By Roger Annis, **updated as of August 7, 2013**
The following is a dossier of news articles to serve as a guide to understand the military coup d’etat in Egypt on July 3, 2013.
As several of the enclosed articles reveal, the coup was planned for some time by the Egyptian military and sections of the bourgeoisie, including elements of the former Mubarak regime who are still very much present and influential in political life.
The coup was directed first and foremost against the rightist government and political movement of the Muslim Brotherhood and its political party, the Freedom and Justice Party. As several of the enclosed articles detail, the coup highlights the divergent interests within the ruling elite of Egypt, including on broader issues in the Middle East. But the coup is above all a mortal danger to the mass democracy movement in Egypt and to the mass democracy movements throughout the Middle East. Palestinians in Gaza and the people of Sinai Desert region are among the first to bear the brunt of its consequences.
An international campaign of solidarity is needed with the present and future victims of the coup. It should demand an end to political violence and the freeing of political prisoners jailed since the coup, including the members and leaders of the Muslim Brotherhood. Some form of formal inquiry by human rights advocates is needed into the circumstances of the killing of dozens of Muslim Brotherhood protesters in front of the Republican Guard camp in Cairo in the early morning of July 8.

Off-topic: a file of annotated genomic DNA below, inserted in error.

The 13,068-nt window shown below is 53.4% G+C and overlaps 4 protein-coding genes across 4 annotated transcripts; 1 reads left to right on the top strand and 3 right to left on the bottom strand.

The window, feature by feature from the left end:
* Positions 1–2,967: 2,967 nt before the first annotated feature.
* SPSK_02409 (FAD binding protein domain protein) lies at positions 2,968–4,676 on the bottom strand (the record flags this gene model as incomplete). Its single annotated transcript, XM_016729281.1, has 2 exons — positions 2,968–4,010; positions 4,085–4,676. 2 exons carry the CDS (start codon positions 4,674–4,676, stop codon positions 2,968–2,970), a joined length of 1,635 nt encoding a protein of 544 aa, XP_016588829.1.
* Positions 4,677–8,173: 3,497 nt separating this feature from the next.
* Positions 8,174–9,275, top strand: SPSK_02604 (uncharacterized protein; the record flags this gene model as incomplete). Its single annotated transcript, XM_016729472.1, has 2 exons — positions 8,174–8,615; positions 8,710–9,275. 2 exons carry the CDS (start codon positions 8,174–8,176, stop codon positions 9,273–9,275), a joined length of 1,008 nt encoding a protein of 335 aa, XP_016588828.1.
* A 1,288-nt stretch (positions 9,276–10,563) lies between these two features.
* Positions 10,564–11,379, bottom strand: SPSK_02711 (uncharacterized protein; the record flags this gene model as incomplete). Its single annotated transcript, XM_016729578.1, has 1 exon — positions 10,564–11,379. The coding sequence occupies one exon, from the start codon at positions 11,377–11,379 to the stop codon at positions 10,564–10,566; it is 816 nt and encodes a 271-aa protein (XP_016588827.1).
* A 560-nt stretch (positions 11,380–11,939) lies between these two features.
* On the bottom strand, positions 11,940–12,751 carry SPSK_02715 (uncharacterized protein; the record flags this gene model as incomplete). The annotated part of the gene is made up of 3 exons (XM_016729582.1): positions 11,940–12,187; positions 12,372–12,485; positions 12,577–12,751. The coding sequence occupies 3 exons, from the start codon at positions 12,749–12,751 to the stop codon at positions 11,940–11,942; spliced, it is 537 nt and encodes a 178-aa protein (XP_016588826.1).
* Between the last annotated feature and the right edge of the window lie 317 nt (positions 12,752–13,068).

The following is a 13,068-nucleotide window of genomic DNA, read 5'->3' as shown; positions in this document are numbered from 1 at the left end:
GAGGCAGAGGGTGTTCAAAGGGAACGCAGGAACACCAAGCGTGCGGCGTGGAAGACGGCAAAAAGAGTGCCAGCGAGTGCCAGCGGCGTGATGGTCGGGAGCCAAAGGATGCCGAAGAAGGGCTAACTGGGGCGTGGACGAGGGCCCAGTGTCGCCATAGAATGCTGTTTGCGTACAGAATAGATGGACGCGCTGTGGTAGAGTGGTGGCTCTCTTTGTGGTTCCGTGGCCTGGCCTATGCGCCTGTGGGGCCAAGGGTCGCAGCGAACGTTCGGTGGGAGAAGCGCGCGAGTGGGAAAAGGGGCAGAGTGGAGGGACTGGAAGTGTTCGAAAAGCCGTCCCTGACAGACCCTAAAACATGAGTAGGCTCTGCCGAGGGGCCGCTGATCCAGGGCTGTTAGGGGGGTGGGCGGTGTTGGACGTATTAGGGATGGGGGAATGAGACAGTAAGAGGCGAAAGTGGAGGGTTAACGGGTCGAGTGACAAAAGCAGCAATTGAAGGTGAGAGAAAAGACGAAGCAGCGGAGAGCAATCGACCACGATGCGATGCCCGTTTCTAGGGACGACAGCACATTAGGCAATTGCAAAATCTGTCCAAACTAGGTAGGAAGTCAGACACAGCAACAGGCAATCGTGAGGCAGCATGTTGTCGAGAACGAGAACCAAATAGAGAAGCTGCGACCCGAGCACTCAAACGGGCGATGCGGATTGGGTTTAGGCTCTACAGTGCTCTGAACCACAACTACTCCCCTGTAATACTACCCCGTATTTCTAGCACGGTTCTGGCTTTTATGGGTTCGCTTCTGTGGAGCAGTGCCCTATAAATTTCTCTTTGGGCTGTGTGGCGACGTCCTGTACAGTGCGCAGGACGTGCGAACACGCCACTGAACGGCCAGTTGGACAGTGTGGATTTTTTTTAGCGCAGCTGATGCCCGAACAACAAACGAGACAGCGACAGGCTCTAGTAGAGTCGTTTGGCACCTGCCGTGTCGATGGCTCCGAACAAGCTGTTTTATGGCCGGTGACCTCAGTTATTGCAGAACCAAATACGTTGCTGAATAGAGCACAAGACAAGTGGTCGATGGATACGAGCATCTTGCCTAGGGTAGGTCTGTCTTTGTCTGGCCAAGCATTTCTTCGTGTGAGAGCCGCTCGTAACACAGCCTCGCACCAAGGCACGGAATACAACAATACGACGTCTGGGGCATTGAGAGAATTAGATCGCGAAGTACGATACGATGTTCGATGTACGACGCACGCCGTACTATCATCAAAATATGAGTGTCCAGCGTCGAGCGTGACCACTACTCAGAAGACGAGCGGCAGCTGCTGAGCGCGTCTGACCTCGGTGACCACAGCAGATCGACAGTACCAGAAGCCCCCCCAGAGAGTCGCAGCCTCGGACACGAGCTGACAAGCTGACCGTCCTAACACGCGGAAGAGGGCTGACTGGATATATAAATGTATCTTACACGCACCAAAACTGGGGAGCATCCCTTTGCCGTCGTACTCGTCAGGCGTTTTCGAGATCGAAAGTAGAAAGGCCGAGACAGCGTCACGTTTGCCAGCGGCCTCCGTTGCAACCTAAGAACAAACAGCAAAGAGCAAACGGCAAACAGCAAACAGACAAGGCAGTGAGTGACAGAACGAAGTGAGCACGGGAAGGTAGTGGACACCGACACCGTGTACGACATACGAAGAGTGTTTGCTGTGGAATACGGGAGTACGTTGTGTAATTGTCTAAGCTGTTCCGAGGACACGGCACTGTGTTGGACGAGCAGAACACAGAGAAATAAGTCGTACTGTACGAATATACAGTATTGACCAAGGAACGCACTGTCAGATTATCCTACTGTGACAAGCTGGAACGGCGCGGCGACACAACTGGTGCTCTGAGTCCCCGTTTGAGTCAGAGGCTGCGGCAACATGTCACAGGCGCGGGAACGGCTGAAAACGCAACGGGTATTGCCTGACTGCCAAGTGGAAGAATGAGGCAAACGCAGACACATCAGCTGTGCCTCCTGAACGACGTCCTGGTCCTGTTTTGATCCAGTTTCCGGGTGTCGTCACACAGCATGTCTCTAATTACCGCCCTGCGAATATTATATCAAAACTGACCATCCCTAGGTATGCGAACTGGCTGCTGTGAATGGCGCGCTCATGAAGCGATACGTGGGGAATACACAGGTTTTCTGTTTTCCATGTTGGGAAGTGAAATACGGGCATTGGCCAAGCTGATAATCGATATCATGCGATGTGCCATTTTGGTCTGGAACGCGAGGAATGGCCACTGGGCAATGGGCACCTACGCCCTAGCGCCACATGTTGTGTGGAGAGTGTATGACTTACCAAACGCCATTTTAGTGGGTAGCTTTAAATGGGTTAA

I hope there will be serious reflection by the international left on the political positions taken by some within Egypt and abroad that have downplayed or even dismissed the danger that the coup threatens against progressive change in Egypt and the region.
An information dossier, in five parts:
* In Egypt the military is supreme: Not a ‘second revolution’ but counterrevolution, by Esam Al-Amin, Counterpunch, July 4, 2013. A cogent analysis that appeared on the day after the coup.
* The grand scam: Spinning Egypt’s military coup, by Esam Al-Amin, Counterpunch, weekend edition of July 19-21, 2013
* And where do the workers stand? Syndicates and unions divided Over Morsi’s ouster, by Jano Charbel, in Jadaliyya, July 16, 2013
* Egyptian liberals embrace the military, brooking no dissent, By David Kirkpatrick, New York Times, July 15, 2013